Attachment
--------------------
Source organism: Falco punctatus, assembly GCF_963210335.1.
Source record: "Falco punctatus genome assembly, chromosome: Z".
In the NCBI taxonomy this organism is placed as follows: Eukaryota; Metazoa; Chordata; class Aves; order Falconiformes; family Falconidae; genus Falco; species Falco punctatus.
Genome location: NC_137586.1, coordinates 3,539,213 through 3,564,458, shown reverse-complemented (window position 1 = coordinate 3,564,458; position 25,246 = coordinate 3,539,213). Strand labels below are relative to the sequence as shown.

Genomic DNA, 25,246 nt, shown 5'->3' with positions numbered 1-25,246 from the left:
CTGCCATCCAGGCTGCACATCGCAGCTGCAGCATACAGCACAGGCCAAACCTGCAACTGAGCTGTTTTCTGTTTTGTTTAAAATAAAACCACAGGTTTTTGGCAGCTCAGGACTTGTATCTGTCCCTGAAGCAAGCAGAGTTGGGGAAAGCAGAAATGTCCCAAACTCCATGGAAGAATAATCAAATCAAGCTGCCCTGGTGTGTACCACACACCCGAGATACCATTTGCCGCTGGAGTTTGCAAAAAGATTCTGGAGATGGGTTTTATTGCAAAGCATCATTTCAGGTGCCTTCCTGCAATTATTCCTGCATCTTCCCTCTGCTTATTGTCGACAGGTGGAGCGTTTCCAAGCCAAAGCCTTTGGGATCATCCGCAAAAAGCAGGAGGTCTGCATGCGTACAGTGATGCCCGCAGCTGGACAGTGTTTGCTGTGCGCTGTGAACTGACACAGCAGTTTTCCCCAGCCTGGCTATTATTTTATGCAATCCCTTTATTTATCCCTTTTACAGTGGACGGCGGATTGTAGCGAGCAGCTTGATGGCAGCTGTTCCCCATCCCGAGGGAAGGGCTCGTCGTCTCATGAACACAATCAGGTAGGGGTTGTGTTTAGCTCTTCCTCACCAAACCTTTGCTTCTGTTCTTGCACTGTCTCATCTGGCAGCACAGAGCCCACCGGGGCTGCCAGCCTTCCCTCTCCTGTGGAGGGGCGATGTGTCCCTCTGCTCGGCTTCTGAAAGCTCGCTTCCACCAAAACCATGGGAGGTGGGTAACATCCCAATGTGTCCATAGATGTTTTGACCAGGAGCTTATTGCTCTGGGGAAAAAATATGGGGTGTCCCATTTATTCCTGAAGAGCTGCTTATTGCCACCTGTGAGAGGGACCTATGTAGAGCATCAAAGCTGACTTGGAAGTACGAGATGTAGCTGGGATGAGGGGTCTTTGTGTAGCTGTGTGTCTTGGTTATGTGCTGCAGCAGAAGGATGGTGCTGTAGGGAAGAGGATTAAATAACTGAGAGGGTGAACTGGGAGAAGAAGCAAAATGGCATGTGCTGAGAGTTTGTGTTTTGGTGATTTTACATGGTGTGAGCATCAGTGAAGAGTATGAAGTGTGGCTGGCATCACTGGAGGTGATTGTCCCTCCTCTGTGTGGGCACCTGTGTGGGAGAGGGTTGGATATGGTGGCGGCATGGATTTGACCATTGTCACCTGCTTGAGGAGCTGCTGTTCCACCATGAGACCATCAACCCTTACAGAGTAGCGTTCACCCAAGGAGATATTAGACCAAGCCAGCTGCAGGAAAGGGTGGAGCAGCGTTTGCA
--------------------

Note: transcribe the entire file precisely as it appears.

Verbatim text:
Source organism: Falco punctatus, assembly GCF_963210335.1.
Source record: "Falco punctatus genome assembly, chromosome: Z".
In the NCBI taxonomy this organism is placed as follows: Eukaryota; Metazoa; Chordata; class Aves; order Falconiformes; family Falconidae; genus Falco; species Falco punctatus.
Genome location: NC_137586.1, coordinates 3,539,213 through 3,564,458, shown reverse-complemented (window position 1 = coordinate 3,564,458; position 25,246 = coordinate 3,539,213). Strand labels below are relative to the sequence as shown.

Genomic DNA, 25,246 nt, shown 5'->3' with positions numbered 1-25,246 from the left:
CTGCCATCCAGGCTGCACATCGCAGCTGCAGCATACAGCACAGGCCAAACCTGCAACTGAGCTGTTTTCTGTTTTGTTTAAAATAAAACCACAGGTTTTTGGCAGCTCAGGACTTGTATCTGTCCCTGAAGCAAGCAGAGTTGGGGAAAGCAGAAATGTCCCAAACTCCATGGAAGAATAATCAAATCAAGCTGCCCTGGTGTGTACCACACACCCGAGATACCATTTGCCGCTGGAGTTTGCAAAAAGATTCTGGAGATGGGTTTTATTGCAAAGCATCATTTCAGGTGCCTTCCTGCAATTATTCCTGCATCTTCCCTCTGCTTATTGTCGACAGGTGGAGCGTTTCCAAGCCAAAGCCTTTGGGATCATCCGCAAAAAGCAGGAGGTCTGCATGCGTACAGTGATGCCCGCAGCTGGACAGTGTTTGCTGTGCGCTGTGAACTGACACAGCAGTTTTCCCCAGCCTGGCTATTATTTTATGCAATCCCTTTATTTATCCCTTTTACAGTGGACGGCGGATTGTAGCGAGCAGCTTGATGGCAGCTGTTCCCCATCCCGAGGGAAGGGCTCGTCGTCTCATGAACACAATCAGGTAGGGGTTGTGTTTAGCTCTTCCTCACCAAACCTTTGCTTCTGTTCTTGCACTGTCTCATCTGGCAGCACAGAGCCCACCGGGGCTGCCAGCCTTCCCTCTCCTGTGGAGGGGCGATGTGTCCCTCTGCTCGGCTTCTGAAAGCTCGCTTCCACCAAAACCATGGGAGGTGGGTAACATCCCAATGTGTCCATAGATGTTTTGACCAGGAGCTTATTGCTCTGGGGAAAAAATATGGGGTGTCCCATTTATTCCTGAAGAGCTGCTTATTGCCACCTGTGAGAGGGACCTATGTAGAGCATCAAAGCTGACTTGGAAGTACGAGATGTAGCTGGGATGAGGGGTCTTTGTGTAGCTGTGTGTCTTGGTTATGTGCTGCAGCAGAAGGATGGTGCTGTAGGGAAGAGGATTAAATAACTGAGAGGGTGAACTGGGAGAAGAAGCAAAATGGCATGTGCTGAGAGTTTGTGTTTTGGTGATTTTACATGGTGTGAGCATCAGTGAAGAGTATGAAGTGTGGCTGGCATCACTGGAGGTGATTGTCCCTCCTCTGTGTGGGCACCTGTGTGGGAGAGGGTTGGATATGGTGGCGGCATGGATTTGACCATTGTCACCTGCTTGAGGAGCTGCTGTTCCACCATGAGACCATCAACCCTTACAGAGTAGCGTTCACCCAAGGAGATATTAGACCAAGCCAGCTGCAGGAAAGGGTGGAGCAGCGTTTGCA